Why we should be taking our cue from the kids when it comes to where to shop

IMAGE: Balmain autumn/winter 2017 collection


You’ll have heard of mini-mes – celebrities and influencers dressing their children exactly in their likeness – but how about the maxi-mums?

The smart mamas buying designer must-haves not just for their little dears, but also for themselves. It is the inevitable outcome of the impossible-to-resist childrenswear collections being made by all of the hottest designers.

Marni, Balmain, Burberry, Givenchy, Gucci, Kenzo, Stella McCartney and Paul Smith – they’re all creating collections in the image of their adult lines. An age 14 bomber jacket from Gucci that you could squeeze into? Well, why wouldn’t you. And if the clothing is too small then why not pick up a cute bag or belt instead.

"It's not so much an insider's secret as a shortie's secret."

— Fashion and interiors writer Carolyn Asome

IMAGE: Balmain autumn/winter 2017 childrenswear

Last year the global childrenswear market was worth £112.8 billion according to Euromonitor International, with designer childrenswear accounting for around four per cent. And between 2011 and 2016, growth in childrenswear outpaced that of men’s and womenswear.

Talking to fashion insiders, PRs and boutique owners, it is clear that more and more adults are turning to childrenswear.

“I love to shop in smallable.fr and Gap for myself,” says fashion and interiors writer Carolyn Asome. “You don’t pay any VAT and it’s different to what is out there for women. Some things don’t work like dresses or shirts, which are not cut with ample room for a bust, but I like to pick up trousers and sweaters. It’s not so much an insider’s secret as a shortie’s secret.”

Bonita Turner editor of Junior magazine online, agrees: “The best shoes I ever bought were a pair of animal print loafers in a size six from the kids section at Boden.”

"Lately my 12-year-old has been sneaking into my cupboard to borrow my clothes. It won’t be long before I have to borrow hers!"

— Nicola Rose, fashion director at Red magazine

IMAGE: Givenchy autumn/winter 2017 childrenswear

Nicola Rose, Red magazine’s fashion and creative director, who has worked as a stylist for more than 20 years, says: “The first piece of kidswear that I bought was a cashmere navy sweater from Crew Cuts at J Crew. I still have it and if I recall it was £75 compared to about £160 for the same piece in womenswear. I like clothes that are small – an age 14 for me is perfect. Sometimes you can find a version of something in the adult department that’s just made for teens. I know a couple of my friends in the business who are savvy to this. I would never go beyond the basics – but I have got a pair of kids Ugg slippers.”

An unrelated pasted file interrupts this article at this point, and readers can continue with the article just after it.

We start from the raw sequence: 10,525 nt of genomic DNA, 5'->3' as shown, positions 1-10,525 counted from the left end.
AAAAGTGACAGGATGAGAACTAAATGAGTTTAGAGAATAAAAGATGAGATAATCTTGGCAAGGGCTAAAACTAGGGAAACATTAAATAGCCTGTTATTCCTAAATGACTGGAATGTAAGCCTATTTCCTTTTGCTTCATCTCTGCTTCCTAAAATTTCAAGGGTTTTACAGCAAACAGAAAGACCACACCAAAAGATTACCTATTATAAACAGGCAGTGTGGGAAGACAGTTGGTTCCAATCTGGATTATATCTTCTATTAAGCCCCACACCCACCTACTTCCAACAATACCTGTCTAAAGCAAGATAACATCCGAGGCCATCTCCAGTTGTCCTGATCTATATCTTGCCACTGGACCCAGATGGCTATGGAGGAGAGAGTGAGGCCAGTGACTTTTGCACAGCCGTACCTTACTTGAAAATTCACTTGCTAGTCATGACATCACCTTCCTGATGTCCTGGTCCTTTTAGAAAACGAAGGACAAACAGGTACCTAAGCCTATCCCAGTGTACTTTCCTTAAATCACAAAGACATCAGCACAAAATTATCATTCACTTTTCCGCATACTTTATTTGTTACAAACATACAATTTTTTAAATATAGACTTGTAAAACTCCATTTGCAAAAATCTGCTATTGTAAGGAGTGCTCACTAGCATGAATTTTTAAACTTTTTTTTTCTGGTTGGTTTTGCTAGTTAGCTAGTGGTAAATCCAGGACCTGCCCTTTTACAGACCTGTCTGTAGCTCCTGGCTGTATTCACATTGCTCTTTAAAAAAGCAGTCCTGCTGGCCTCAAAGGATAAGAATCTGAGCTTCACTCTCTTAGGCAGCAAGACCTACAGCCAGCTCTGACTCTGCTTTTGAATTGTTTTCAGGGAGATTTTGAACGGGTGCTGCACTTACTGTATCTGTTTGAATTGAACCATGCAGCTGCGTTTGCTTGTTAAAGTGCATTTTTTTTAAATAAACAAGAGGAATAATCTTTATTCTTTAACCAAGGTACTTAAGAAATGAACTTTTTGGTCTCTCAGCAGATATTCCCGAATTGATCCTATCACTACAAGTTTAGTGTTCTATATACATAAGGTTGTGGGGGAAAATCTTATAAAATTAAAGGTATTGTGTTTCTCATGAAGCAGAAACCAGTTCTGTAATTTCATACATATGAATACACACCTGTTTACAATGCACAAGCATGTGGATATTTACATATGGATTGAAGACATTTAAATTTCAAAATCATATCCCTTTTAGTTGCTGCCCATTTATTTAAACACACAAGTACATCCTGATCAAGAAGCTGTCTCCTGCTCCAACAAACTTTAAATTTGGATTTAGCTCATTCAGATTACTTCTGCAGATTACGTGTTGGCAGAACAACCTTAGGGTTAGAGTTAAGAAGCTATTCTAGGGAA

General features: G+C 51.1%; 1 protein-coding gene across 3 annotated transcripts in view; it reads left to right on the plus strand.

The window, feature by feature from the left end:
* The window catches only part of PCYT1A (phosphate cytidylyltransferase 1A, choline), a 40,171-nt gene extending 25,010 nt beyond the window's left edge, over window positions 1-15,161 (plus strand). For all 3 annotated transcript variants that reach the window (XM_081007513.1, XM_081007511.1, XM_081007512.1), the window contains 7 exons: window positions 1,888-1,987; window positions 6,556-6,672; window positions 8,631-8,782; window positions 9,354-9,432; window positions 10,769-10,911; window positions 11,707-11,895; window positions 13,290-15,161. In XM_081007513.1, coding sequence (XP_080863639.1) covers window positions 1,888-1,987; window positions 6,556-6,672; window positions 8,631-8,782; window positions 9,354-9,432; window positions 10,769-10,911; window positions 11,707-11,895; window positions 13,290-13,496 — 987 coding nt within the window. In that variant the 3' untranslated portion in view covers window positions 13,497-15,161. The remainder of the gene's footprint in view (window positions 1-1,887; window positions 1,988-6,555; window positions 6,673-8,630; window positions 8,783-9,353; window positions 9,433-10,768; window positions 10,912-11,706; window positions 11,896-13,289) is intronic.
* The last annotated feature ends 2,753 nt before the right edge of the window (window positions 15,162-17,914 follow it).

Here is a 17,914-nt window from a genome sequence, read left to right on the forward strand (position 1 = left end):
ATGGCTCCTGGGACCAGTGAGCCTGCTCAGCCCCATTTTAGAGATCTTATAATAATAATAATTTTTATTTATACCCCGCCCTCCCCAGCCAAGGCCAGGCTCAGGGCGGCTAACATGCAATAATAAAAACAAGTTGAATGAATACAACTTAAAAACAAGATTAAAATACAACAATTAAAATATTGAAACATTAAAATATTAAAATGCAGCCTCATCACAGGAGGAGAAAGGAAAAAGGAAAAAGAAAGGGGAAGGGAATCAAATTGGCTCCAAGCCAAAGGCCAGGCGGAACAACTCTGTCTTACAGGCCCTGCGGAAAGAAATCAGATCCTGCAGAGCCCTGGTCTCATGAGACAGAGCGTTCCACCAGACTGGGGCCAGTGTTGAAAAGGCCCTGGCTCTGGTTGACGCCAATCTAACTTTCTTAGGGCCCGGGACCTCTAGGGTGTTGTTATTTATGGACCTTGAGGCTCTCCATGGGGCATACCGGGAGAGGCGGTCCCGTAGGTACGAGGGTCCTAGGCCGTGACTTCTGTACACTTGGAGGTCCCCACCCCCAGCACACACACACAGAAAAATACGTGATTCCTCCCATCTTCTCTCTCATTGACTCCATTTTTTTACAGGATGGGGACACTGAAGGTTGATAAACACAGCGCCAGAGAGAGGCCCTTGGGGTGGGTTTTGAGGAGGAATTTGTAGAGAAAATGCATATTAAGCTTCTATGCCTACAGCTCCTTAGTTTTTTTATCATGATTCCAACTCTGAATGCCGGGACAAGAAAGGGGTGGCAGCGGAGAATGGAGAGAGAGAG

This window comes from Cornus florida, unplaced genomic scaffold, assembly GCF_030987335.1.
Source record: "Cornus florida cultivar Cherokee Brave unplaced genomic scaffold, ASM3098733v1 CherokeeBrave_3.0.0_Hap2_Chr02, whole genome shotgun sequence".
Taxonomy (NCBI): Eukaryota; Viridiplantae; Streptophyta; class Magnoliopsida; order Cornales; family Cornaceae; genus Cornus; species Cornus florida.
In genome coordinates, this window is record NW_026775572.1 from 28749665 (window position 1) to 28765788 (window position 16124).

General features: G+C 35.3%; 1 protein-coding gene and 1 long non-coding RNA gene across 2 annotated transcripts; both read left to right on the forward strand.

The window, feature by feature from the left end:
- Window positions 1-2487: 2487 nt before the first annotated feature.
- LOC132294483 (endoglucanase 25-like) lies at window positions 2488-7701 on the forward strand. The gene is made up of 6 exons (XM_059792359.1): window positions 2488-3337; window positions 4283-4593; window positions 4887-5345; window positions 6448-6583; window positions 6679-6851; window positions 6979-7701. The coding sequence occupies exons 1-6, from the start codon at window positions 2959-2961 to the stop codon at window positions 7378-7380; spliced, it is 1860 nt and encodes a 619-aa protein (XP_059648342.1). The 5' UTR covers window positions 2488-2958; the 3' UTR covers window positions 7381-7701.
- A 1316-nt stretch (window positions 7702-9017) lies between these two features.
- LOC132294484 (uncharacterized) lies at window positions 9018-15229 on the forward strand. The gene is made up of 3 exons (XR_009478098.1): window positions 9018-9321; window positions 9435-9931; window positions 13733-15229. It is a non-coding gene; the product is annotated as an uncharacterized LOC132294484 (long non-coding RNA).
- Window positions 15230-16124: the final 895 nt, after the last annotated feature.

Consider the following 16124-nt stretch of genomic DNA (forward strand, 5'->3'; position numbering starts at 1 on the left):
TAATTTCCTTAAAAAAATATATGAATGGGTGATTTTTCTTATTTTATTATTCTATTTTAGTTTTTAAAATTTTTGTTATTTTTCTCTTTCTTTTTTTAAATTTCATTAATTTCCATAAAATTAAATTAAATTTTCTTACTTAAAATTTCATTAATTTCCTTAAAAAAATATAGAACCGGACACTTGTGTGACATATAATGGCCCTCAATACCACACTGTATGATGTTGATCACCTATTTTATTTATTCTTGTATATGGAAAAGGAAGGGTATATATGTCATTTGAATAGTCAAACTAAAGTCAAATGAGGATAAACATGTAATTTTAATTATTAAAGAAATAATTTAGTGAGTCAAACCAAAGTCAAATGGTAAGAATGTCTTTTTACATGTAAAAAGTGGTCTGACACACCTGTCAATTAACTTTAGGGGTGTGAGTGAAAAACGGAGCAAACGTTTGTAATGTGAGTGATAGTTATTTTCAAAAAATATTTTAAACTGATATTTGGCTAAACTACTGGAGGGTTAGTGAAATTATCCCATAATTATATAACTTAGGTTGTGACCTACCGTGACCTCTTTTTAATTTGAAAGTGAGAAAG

Peder Kraugerud, apparel and footwear analyst at Euromonitor, says designer childrenswear is booming, particularly in major luxury markets like China and the US, with many brands either launching or putting greater emphasis on their designer childrenswear.

“There is also the current mummy-and-me trend – influenced by celebrities like Kim Kardashian and Beyonce posting pictures of their children dressed in designer brands – driving the trend,” he adds.

"When designer childrenswear looks this good - who wouldn't be tempted to try some of the styles."

— Pret A Parent

IMAGE: Gucci autumn/winter 2017 childrenswear


The hottest stomping grounds are J Crew’s Crew Cuts, sportswear brands like Nike and Champion, petite in Topshop and shoe departments where you can pick up branded slippers and wellies at a snip of the adult price. 

An adult Givenchy hooded top for example is £885 on Net-A-Porter and £150 in the children’s department, although some brands have cottoned on to these spend-thrift parents and have stopped their sizing at age 12.

Rose says: “Most recently I thought about looking in Gucci kids department to see if I could find anything. It’s still a massive investment in price but not as much as the women’s ready-to-wear and they have some pieces that are actually smaller versions of the collection. Now I wouldn’t advise buying a dress but a bomber jacket or a T-shirt would work for sure. Cashmere will always be a lot cheaper, bikinis (age 14) and trainers. Lately my 12-year-old has been sneaking into my cupboard to borrow my clothes. It won’t be long before I have to borrow hers!”

Well women have been talking about dressing their age for some time – but this has taken it to a whole new level.